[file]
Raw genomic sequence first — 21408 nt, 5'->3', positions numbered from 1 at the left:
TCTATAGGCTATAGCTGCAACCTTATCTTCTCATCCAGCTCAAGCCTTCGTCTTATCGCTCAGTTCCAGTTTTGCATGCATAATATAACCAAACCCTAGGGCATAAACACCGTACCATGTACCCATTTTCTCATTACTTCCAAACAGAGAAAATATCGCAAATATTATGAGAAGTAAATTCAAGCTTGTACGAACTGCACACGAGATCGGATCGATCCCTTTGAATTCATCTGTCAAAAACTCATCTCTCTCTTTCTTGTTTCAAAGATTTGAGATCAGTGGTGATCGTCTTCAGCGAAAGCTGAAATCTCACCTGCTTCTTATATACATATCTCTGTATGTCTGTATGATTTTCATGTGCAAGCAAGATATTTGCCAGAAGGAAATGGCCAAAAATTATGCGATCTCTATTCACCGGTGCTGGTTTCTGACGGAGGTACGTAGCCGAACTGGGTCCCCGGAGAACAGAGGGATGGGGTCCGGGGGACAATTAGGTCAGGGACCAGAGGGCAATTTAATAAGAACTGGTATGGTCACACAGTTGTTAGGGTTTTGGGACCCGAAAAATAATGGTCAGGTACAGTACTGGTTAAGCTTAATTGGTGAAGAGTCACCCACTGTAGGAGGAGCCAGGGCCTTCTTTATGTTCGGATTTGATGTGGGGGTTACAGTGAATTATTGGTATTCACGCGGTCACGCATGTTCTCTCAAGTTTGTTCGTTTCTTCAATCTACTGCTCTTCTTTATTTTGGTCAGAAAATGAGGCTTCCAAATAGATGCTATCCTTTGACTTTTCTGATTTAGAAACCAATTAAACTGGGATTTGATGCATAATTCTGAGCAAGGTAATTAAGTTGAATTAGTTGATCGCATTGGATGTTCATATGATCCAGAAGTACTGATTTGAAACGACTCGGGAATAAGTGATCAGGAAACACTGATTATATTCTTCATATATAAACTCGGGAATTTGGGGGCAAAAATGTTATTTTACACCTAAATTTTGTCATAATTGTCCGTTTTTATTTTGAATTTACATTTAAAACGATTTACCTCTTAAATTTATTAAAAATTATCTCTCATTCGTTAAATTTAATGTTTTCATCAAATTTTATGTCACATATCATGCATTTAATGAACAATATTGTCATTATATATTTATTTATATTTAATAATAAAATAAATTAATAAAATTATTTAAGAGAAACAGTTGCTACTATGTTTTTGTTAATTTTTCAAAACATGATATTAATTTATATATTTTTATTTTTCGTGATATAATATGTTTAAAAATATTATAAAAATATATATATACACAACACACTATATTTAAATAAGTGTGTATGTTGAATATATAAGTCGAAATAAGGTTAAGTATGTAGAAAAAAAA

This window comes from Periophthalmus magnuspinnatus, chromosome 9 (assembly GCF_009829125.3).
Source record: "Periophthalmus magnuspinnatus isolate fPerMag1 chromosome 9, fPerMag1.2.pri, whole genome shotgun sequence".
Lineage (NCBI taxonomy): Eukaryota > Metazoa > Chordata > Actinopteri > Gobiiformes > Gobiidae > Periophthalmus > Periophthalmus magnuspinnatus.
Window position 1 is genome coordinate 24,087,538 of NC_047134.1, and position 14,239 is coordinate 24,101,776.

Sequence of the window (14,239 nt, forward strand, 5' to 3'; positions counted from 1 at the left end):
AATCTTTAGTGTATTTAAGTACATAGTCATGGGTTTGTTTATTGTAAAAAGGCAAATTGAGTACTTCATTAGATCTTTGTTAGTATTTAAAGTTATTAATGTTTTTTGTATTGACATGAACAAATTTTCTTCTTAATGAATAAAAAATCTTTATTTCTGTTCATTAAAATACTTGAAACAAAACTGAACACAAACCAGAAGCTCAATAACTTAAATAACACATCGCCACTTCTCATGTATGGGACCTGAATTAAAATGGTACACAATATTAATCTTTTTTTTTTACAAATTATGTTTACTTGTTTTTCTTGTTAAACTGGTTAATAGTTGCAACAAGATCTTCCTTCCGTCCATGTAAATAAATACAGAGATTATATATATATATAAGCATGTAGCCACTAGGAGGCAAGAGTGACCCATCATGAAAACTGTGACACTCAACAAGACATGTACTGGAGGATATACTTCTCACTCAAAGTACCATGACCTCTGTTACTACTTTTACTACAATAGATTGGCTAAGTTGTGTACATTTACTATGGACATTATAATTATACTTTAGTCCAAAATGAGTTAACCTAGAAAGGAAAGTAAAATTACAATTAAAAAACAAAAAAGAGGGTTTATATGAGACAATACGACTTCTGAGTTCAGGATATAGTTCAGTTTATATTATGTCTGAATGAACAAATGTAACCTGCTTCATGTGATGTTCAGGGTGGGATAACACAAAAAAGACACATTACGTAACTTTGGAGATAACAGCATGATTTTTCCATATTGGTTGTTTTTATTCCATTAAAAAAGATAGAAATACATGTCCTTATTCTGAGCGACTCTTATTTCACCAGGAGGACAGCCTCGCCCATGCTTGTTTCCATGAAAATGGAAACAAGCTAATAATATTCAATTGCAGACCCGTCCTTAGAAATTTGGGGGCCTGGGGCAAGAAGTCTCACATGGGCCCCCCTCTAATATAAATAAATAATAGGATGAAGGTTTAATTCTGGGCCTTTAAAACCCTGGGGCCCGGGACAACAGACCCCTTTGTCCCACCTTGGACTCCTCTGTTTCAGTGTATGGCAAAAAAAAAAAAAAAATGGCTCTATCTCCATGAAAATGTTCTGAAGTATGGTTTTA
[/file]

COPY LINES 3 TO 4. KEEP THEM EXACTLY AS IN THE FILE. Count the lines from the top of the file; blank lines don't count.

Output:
This window comes from Periophthalmus magnuspinnatus, chromosome 9 (assembly GCF_009829125.3).
Source record: "Periophthalmus magnuspinnatus isolate fPerMag1 chromosome 9, fPerMag1.2.pri, whole genome shotgun sequence".